LaPlace man gets 12 years for heroin dealing
Published 12:09 am Saturday, October 17, 2015
NEW ORLEANS — A LaPlace man was sentenced to 12 years in jail this week for his role in distributing more than 100 grams of heroin.
U.S. Attorney Kenneth A. Polite announced Ricky Marquette Bozeman, 37, of LaPlace, was sentenced Thursday after having previously pleading guilty to conspiracy to distribute and possess with intent to distribute over 100 grams of heroin.
U.S. District Judge Carl J. Barbier sentenced Bozeman to 144 months incarceration, to be followed by four years of supervised release.
DEA Special Agent in Charge Keith Brown said heroin has become an epidemic in the New Orleans area, adding the DEA is attacking the criminals who target the weak and addicted with their violent drug trafficking.
“Heroin trafficking is the worst of the worst, preying on and sometimes creating an addict population, which leads to other types of crime and violence,” Brown said. “This investigation demonstrates the commitment of the DEA and the U.S. Attorney’s Office to dismantle these groups and send them to federal prison.”
Also announced this week was that Vincent Jones, 45, of New Orleans, pleaded guilty Thursday to conspiracy to distribute and conspiracy to possess with intent to distribute over one kilogram of heroin.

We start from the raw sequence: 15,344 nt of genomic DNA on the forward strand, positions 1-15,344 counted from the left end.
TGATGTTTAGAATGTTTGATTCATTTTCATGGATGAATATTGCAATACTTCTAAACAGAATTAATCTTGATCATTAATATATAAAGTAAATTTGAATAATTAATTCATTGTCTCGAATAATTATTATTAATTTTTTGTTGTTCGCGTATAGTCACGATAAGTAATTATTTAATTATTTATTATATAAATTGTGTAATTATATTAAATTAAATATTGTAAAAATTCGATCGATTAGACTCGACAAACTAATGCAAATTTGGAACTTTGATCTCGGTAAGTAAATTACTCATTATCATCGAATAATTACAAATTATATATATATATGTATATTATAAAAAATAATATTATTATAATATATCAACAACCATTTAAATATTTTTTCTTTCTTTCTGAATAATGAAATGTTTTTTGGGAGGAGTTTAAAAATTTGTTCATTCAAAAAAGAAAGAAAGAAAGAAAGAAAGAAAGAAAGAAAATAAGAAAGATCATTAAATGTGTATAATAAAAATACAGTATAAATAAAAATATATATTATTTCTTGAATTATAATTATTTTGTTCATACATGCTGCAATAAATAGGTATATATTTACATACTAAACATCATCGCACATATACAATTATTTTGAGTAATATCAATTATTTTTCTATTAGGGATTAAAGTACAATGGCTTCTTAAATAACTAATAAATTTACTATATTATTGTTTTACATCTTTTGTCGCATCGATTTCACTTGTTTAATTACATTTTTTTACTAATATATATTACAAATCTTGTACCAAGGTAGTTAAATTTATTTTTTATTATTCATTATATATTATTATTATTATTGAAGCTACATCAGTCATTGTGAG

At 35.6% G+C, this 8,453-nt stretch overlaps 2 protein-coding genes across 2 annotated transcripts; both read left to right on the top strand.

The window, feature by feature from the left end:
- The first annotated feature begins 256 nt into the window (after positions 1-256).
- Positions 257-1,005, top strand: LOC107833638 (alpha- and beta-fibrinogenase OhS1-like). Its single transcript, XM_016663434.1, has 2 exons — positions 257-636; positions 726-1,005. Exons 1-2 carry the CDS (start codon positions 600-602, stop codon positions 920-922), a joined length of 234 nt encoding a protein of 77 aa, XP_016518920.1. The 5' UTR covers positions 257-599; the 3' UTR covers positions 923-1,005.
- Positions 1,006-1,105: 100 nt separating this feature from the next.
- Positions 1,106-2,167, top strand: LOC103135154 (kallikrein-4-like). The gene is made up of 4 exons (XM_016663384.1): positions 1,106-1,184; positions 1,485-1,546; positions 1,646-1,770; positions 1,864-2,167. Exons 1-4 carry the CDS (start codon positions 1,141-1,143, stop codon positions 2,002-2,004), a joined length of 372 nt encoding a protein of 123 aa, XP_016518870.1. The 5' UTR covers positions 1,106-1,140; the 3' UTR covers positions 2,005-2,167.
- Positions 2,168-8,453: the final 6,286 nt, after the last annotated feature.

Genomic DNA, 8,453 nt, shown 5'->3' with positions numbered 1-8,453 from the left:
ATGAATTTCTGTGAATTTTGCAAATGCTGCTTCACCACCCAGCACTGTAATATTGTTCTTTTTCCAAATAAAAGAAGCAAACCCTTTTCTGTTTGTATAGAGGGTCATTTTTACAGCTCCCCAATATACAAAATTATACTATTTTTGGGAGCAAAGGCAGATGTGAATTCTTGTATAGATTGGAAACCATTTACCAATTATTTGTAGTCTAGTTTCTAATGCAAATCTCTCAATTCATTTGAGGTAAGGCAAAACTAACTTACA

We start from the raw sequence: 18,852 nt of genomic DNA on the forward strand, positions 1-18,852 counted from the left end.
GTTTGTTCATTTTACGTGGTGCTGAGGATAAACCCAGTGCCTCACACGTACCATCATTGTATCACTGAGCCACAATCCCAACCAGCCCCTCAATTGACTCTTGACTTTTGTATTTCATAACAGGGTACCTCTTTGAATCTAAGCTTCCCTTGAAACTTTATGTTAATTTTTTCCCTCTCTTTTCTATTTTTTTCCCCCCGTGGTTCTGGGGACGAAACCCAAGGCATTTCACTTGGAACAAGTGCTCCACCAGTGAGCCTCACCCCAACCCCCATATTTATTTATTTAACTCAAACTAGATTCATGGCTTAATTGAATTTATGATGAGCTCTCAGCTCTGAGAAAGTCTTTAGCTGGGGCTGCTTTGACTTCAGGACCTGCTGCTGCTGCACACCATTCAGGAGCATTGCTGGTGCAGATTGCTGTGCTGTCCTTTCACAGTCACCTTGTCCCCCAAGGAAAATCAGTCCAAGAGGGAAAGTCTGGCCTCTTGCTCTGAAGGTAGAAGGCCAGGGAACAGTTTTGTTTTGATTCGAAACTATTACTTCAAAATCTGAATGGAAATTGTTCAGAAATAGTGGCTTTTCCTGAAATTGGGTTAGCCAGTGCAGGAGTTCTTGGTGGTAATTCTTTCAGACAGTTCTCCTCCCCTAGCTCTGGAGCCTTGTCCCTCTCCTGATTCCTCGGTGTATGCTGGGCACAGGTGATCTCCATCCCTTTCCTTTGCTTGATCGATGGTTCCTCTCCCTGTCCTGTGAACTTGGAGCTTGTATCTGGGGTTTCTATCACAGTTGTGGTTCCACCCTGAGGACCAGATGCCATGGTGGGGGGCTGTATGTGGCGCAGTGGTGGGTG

Jones is facing 20 years to life imprisonment, as well as a possible fine of up to $20,000,000. Barbier set sentencing for Jan. 21.
Bozeman and Jones were two of 12 defendants charged in a 23-count indictment on July 25, 2014. According to court documents, this indictment sprung from an investigation into a heroin-trafficking organization operating in New Orleans East.
This organization was responsible for distributing at least 15 kilograms of heroin in the New Orleans area. As part of the arrests in this case, federal agents have seized from the 12 defendants approximately $1,200,000 in vehicles, currency, jewelry and property as proceeds made from the sale of heroin.
“Heroin is leading to alarming levels of violence and overdose deaths in our communities,” Polite said. “Because of the danger posed by this dangerous narcotic, our Office will be vigilant in fighting heroin trafficking, and the loss of life that stems from it, in all parts of Southeast Louisiana.”